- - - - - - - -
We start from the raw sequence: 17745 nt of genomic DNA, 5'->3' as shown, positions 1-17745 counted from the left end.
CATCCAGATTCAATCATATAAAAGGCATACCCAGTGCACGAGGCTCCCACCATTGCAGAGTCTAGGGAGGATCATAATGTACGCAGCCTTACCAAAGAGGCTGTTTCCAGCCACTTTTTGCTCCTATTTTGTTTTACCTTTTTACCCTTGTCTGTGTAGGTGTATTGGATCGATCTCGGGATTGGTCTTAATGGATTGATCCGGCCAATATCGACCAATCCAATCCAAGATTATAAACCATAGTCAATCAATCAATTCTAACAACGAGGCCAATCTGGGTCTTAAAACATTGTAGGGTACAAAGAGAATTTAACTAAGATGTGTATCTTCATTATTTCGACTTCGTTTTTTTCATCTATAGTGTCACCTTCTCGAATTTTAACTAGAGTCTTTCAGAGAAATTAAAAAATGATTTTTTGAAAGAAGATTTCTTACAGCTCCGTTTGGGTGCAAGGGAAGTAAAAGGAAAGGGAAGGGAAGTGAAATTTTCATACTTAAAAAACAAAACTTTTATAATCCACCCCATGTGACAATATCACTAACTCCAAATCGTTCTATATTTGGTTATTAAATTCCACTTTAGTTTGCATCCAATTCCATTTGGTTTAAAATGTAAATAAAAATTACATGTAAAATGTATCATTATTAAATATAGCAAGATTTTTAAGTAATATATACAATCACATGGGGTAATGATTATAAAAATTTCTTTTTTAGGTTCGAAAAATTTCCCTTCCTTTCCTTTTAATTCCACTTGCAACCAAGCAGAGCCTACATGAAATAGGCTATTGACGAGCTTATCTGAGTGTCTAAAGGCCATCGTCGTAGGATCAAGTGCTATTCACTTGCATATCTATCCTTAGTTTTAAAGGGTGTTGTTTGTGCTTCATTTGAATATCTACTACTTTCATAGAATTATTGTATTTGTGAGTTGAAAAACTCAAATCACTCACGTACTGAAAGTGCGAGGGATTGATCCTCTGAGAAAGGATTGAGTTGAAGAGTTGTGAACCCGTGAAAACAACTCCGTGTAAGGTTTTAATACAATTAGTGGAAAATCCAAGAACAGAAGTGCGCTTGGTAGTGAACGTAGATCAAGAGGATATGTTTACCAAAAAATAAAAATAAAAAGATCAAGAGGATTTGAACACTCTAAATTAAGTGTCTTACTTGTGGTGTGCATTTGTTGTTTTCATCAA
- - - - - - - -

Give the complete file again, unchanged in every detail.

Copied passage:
We start from the raw sequence: 17745 nt of genomic DNA, 5'->3' as shown, positions 1-17745 counted from the left end.
CATCCAGATTCAATCATATAAAAGGCATACCCAGTGCACGAGGCTCCCACCATTGCAGAGTCTAGGGAGGATCATAATGTACGCAGCCTTACCAAAGAGGCTGTTTCCAGCCACTTTTTGCTCCTATTTTGTTTTACCTTTTTACCCTTGTCTGTGTAGGTGTATTGGATCGATCTCGGGATTGGTCTTAATGGATTGATCCGGCCAATATCGACCAATCCAATCCAAGATTATAAACCATAGTCAATCAATCAATTCTAACAACGAGGCCAATCTGGGTCTTAAAACATTGTAGGGTACAAAGAGAATTTAACTAAGATGTGTATCTTCATTATTTCGACTTCGTTTTTTTCATCTATAGTGTCACCTTCTCGAATTTTAACTAGAGTCTTTCAGAGAAATTAAAAAATGATTTTTTGAAAGAAGATTTCTTACAGCTCCGTTTGGGTGCAAGGGAAGTAAAAGGAAAGGGAAGGGAAGTGAAATTTTCATACTTAAAAAACAAAACTTTTATAATCCACCCCATGTGACAATATCACTAACTCCAAATCGTTCTATATTTGGTTATTAAATTCCACTTTAGTTTGCATCCAATTCCATTTGGTTTAAAATGTAAATAAAAATTACATGTAAAATGTATCATTATTAAATATAGCAAGATTTTTAAGTAATATATACAATCACATGGGGTAATGATTATAAAAATTTCTTTTTTAGGTTCGAAAAATTTCCCTTCCTTTCCTTTTAATTCCACTTGCAACCAAGCAGAGCCTACATGAAATAGGCTATTGACGAGCTTATCTGAGTGTCTAAAGGCCATCGTCGTAGGATCAAGTGCTATTCACTTGCATATCTATCCTTAGTTTTAAAGGGTGTTGTTTGTGCTTCATTTGAATATCTACTACTTTCATAGAATTATTGTATTTGTGAGTTGAAAAACTCAAATCACTCACGTACTGAAAGTGCGAGGGATTGATCCTCTGAGAAAGGATTGAGTTGAAGAGTTGTGAACCCGTGAAAACAACTCCGTGTAAGGTTTTAATACAATTAGTGGAAAATCCAAGAACAGAAGTGCGCTTGGTAGTGAACGTAGATCAAGAGGATATGTTTACCAAAAAATAAAAATAAAAAGATCAAGAGGATTTGAACACTCTAAATTAAGTGTCTTACTTGTGGTGTGCATTTGTTGTTTTCATCAA